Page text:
I'm designing a game with random generated dungeons. I'd like to view this as a connected, undirected graph in which nodes are rooms and edges are doors or corridors. Then I choose a "side" node as the dungeon entrance, I calculate the distance between this entrance and all other nodes, and decide that one of the farthest nodes is the "goal" of the dungeon (the location of the treasure, boss, princess, etc.).
I saw 2 ways to generate the final dungeon topography:
- Generate first a random graph, then try to fill the 2d world with rooms at random locations, respecting the edge connections. I figured this would be sometimes difficult because the room generation could be "locked" trying to fit rooms in impossible places.
- Generate first rooms, placing them randomly where they fit, then map the result to nodes and edges. I decided to try this.
My idea consists in :
- First generate a big room that would contain the whole dungeon.
- Put a wall inside the big room, at a random location, dividing the big room into 2 smaller rooms of different area.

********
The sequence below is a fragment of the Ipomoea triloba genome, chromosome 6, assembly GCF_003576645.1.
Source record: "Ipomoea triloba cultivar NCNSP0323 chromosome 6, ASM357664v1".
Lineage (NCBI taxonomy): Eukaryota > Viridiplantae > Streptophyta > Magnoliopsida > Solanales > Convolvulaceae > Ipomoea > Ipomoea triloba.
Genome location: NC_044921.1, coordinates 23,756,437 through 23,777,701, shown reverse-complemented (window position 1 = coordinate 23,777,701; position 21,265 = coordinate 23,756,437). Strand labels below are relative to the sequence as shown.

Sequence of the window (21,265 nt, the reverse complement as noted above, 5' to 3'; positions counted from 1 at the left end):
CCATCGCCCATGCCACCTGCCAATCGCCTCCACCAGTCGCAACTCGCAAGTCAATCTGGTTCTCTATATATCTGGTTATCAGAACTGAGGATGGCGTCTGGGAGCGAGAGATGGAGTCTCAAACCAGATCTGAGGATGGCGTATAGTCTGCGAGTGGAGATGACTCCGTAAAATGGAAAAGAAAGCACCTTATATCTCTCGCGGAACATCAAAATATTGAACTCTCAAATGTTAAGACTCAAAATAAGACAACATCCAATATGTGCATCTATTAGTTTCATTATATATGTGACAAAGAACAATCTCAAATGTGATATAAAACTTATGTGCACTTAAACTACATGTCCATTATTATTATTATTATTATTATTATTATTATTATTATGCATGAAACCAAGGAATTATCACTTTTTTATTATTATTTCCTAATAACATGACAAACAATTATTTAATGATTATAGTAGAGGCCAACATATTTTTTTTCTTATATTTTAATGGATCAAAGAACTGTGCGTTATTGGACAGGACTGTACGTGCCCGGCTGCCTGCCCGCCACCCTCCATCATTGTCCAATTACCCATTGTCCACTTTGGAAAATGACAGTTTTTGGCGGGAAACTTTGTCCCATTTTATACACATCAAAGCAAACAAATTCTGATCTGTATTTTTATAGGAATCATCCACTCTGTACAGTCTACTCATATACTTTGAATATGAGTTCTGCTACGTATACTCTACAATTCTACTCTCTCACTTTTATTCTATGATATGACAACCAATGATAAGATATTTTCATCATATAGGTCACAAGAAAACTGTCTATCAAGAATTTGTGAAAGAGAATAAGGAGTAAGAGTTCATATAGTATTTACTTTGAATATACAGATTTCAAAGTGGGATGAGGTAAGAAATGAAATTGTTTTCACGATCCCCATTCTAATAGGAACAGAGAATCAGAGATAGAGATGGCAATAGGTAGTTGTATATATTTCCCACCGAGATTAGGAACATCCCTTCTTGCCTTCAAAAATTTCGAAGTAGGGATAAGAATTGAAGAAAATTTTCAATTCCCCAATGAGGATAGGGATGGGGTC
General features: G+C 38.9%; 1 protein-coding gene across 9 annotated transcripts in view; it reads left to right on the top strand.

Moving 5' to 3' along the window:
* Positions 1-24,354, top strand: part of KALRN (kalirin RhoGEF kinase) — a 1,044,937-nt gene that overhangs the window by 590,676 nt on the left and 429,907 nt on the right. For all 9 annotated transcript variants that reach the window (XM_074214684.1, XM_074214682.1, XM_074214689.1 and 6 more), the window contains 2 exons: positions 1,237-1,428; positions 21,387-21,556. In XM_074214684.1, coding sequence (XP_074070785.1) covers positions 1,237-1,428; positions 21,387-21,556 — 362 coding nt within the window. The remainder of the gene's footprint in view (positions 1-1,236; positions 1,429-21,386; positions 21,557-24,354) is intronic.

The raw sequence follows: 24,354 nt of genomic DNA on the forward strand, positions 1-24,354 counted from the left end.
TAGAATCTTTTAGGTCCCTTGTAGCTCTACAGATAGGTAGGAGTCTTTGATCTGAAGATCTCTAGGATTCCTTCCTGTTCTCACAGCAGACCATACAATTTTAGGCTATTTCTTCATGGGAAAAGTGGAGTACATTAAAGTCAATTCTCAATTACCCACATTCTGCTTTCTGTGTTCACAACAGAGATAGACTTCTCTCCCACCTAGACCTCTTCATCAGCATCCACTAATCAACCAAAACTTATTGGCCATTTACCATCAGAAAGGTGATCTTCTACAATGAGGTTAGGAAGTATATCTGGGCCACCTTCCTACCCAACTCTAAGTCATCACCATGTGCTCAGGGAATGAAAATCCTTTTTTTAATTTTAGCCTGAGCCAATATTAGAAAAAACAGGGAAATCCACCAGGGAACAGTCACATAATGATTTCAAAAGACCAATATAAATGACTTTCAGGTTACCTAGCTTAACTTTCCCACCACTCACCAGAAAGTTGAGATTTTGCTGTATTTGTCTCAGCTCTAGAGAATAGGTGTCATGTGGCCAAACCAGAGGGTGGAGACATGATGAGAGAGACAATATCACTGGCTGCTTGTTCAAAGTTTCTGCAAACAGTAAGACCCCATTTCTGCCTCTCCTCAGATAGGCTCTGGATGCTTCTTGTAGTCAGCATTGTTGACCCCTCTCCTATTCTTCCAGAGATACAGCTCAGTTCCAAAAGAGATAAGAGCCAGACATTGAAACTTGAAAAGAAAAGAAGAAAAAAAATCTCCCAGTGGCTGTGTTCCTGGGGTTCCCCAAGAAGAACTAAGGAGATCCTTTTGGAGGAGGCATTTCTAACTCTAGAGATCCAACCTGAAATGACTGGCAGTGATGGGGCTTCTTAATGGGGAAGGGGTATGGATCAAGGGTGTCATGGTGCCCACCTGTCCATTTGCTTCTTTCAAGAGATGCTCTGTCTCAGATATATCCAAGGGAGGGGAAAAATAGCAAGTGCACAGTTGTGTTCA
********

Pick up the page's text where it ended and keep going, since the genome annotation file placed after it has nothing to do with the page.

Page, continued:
- Then I continue to divide each room into 2, until they are too small, or the total number of room reach a maximum (or any other condition). Each new room is a node.
- Once finished, I check each room and find all adjacent other rooms, marking the 2 nodes as connected by an edge.
That way I ensure that all rooms have a possible location in the 2D world, and are correctly mapped by a connected graph.
My problem is that there are too many doors and corridors connecting the rooms.
So I'd like an algorithm that reduces the number of edges of a connected undirected graph, but keeping it connected (all nodes stay reachable) in the end.